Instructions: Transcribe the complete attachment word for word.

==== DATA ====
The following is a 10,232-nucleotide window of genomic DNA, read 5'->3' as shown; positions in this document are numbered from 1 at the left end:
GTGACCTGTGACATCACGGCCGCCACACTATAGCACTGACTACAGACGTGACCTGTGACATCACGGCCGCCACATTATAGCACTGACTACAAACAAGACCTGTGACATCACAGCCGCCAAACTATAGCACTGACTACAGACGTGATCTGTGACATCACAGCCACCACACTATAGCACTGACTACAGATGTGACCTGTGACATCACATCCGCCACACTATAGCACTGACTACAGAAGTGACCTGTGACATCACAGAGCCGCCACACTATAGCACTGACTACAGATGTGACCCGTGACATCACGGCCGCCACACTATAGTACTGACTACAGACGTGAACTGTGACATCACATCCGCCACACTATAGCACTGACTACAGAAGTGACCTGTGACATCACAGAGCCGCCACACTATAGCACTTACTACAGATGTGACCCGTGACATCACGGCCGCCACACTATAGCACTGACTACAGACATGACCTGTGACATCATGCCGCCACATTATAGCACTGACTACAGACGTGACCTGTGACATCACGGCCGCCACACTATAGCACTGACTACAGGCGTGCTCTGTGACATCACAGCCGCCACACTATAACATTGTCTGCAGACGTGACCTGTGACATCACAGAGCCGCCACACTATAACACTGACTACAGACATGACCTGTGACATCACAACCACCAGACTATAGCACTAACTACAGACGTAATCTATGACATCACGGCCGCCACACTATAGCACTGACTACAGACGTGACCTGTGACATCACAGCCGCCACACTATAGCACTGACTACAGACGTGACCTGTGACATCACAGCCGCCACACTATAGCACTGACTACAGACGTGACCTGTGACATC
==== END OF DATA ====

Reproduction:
The following is a 10,232-nucleotide window of genomic DNA, read 5'->3' as shown; positions in this document are numbered from 1 at the left end:
GTGACCTGTGACATCACGGCCGCCACACTATAGCACTGACTACAGACGTGACCTGTGACATCACGGCCGCCACATTATAGCACTGACTACAAACAAGACCTGTGACATCACAGCCGCCAAACTATAGCACTGACTACAGACGTGATCTGTGACATCACAGCCACCACACTATAGCACTGACTACAGATGTGACCTGTGACATCACATCCGCCACACTATAGCACTGACTACAGAAGTGACCTGTGACATCACAGAGCCGCCACACTATAGCACTGACTACAGATGTGACCCGTGACATCACGGCCGCCACACTATAGTACTGACTACAGACGTGAACTGTGACATCACATCCGCCACACTATAGCACTGACTACAGAAGTGACCTGTGACATCACAGAGCCGCCACACTATAGCACTTACTACAGATGTGACCCGTGACATCACGGCCGCCACACTATAGCACTGACTACAGACATGACCTGTGACATCATGCCGCCACATTATAGCACTGACTACAGACGTGACCTGTGACATCACGGCCGCCACACTATAGCACTGACTACAGGCGTGCTCTGTGACATCACAGCCGCCACACTATAACATTGTCTGCAGACGTGACCTGTGACATCACAGAGCCGCCACACTATAACACTGACTACAGACATGACCTGTGACATCACAACCACCAGACTATAGCACTAACTACAGACGTAATCTATGACATCACGGCCGCCACACTATAGCACTGACTACAGACGTGACCTGTGACATCACAGCCGCCACACTATAGCACTGACTACAGACGTGACCTGTGACATCACAGCCGCCACACTATAGCACTGACTACAGACGTGACCTGTGACATC